By Ed Huyck
By Melissa Wray
By Patrick Strait
By Jonathan McJunkin
By B Fresh Photography
By Ryan Siverson
By Kendra Sundvall
By Ed Huyck
There is no reasonableexplanation for why Earl Root remains on the airwaves. After all, the host of KFAI's The Root of All Evil once produced a five-hour broadcast entitled "The All-Fuck Show." At the time, Root believed his Sunday morning metal marathon, broadcast from 1:00 a.m. to 6:00 a.m., was doomed. The previous week, he'd played a tune entitled "Four F Club," by the Mentors. "Find 'em, feel 'em, fuck 'em, forget 'em," Root explains. An unsuspecting listener did not appreciate the sentiment. "Someone just absolutely had a shit fit about it," he says.
KFAI's board of directors did not look kindly on the Mentors' sexual manifesto either. "I thought for sure I was gonna get taken off," Root recalls. "I got so angry at the board at the time, and so I did 'The All-Fuck Show.' Every single song or band had the word fuck in it. So here I'm going, 'That was the Fucking Shit Biscuits with "Take Heroin and Kill Your Mom." That was the Fuckups with "Fuck Shit Up." And that was the Useless Pieces of Shit with "Fuck All Day, Fuck All Night."'"
Despite Root's deliberate act of insubordination, the expected death sentence never arrived. Apparently, the previous week's aggrieved listener had found a new diversion for the post-midnight hours. "I did the Mentors the week before and everybody was all pissed off," Root notes incredulously, "and I do 'The All-Fuck Show' and it just goes by without a blink."
"The All-Fuck Show" was not the only time during the past 16 years that Root of All Evil has run roughshod over Federal Communications Commission decency standards. There was also the in-studio interview with death-metal outfit Vile that descended into a discussion of porn icon Ron Jeremy's purported ability to fellate himself. As well as the "Sure as a Whore" show, which featured the finest in metal misogyny. In recent months, Root has played tracks from veteran black-metal band Scepter's new album: Fucking Metal Motherfuckers. "I try to say it really fast," he notes.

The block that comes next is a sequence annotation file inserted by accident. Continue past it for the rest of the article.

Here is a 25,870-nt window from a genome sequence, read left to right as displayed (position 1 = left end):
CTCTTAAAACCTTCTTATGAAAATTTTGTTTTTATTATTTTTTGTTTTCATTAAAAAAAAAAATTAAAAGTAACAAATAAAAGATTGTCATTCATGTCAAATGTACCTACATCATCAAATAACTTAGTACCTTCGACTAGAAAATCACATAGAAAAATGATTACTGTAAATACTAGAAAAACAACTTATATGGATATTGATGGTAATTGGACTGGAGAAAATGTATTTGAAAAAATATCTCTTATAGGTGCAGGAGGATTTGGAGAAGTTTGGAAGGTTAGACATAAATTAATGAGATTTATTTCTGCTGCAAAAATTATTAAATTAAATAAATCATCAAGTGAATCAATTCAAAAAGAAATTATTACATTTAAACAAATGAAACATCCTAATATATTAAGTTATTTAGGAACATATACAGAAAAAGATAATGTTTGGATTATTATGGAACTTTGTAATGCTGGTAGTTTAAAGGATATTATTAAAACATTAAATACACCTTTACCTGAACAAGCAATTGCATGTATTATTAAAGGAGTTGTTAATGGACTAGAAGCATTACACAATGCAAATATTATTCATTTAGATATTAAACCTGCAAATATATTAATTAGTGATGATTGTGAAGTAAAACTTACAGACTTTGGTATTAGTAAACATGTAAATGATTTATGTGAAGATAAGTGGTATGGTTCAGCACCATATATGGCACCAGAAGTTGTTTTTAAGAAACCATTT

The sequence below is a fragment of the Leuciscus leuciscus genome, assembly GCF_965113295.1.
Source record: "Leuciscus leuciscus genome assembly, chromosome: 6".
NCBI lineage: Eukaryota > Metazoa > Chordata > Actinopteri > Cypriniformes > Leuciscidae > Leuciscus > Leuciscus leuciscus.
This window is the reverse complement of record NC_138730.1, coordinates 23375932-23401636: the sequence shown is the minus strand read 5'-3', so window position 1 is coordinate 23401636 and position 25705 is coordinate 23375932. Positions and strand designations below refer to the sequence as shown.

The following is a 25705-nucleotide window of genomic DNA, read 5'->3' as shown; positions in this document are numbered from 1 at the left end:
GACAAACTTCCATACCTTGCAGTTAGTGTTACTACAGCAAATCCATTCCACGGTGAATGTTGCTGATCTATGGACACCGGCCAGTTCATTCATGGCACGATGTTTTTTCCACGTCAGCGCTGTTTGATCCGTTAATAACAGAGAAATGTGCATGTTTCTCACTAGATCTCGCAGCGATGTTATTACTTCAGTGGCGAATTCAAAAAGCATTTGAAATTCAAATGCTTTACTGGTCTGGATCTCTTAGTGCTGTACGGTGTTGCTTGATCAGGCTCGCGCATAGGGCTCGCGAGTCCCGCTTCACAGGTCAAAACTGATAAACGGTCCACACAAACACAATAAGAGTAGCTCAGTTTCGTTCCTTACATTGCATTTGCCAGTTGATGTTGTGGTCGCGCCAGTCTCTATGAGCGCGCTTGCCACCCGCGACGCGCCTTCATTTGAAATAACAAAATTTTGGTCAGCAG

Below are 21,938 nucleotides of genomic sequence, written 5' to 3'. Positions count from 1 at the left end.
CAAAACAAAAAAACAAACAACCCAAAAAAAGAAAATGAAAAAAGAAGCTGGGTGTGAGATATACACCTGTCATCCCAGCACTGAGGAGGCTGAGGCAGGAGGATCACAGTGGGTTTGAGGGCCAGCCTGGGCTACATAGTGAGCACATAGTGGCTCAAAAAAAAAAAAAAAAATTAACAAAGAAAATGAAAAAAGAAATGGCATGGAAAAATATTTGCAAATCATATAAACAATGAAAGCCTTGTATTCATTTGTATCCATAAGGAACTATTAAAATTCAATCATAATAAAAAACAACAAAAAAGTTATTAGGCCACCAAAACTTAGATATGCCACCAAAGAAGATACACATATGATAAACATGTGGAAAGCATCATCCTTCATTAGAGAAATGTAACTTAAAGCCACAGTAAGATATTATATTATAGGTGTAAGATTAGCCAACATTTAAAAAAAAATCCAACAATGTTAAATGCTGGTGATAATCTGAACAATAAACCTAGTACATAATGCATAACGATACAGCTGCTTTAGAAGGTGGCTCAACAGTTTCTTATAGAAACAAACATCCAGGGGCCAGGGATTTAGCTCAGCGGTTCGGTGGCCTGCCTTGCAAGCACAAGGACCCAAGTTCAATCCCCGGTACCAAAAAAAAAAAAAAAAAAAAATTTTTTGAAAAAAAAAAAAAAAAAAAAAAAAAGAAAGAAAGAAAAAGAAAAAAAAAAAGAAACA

This Sunday, Root's unlikely radio reign will be duly celebrated: First Avenue is hosting the Root of All Evil "Six-Six-Sixteenth Anniversary Party," a 12-hour, 18-band metalfest that will take over both the Mainroom and the 7th St. Entry. The showcase is the brainchild of First Avenue manager Steve McClellan, a longtime Root acquaintance. "He always said, 'Earl, of all the people in the metal community, I dislike you the least,'" Root laughs.
Over the years, Root of All Evil has mushroomed from a humble radio show into a mini-metal empire. Root Cellar Records, a St. Paul emporium that caters equally to fetishists of vinyl and metal, opened on Snelling Avenue in 1993. Five years later, Root launched the Root of All Evil record label, which now distributes the music of roughly a dozen bands. The 41-year-old St. Louis Park native has also helped induce tinnitus in area metal fans with his own guitar work, playing in the late, local metal outfits Deranged and Disturbed, and more recently in God-Awful and Aesma Daeva. In short, without Earl Root, there might not even be a metal scene in the Twin Cities--a fact that makes him either a saint or a scourge, depending on your tolerance for songs celebrating Satan and statutory rape.
Bill Lindsey, frontman of the veteran gore-metal band Impaler, recalls Root showing up at gigs back in the early '80s, when the only outlet for metal bands was Wilebski's, a long-defunct St. Paul watering hole that usually featured blues artists. "I just remember Earl being in the front and banging his head," says Lindsey. More than a decade later, Impaler was the first band signed to the Root of All Evil label. Over the years, Lindsey and his bandmates have been occasional Sunday morning visitors to KFAI. "It's just always a good metal time when you go there," he notes. "Earl's a good host. He makes everyone feel welcome."
And this is the metal impresario's dirty secret: By all accounts, he's basically a sweet-natured guy with a ridiculous pair of muttonchops who just happens to possess an insatiable enthusiasm for metal. Root's been with the same woman for 20 years (married for six), treats his employees like family, and receives accolades from the bands that have signed with Root of All Evil. He's largely given up the drugs and drinking that are often as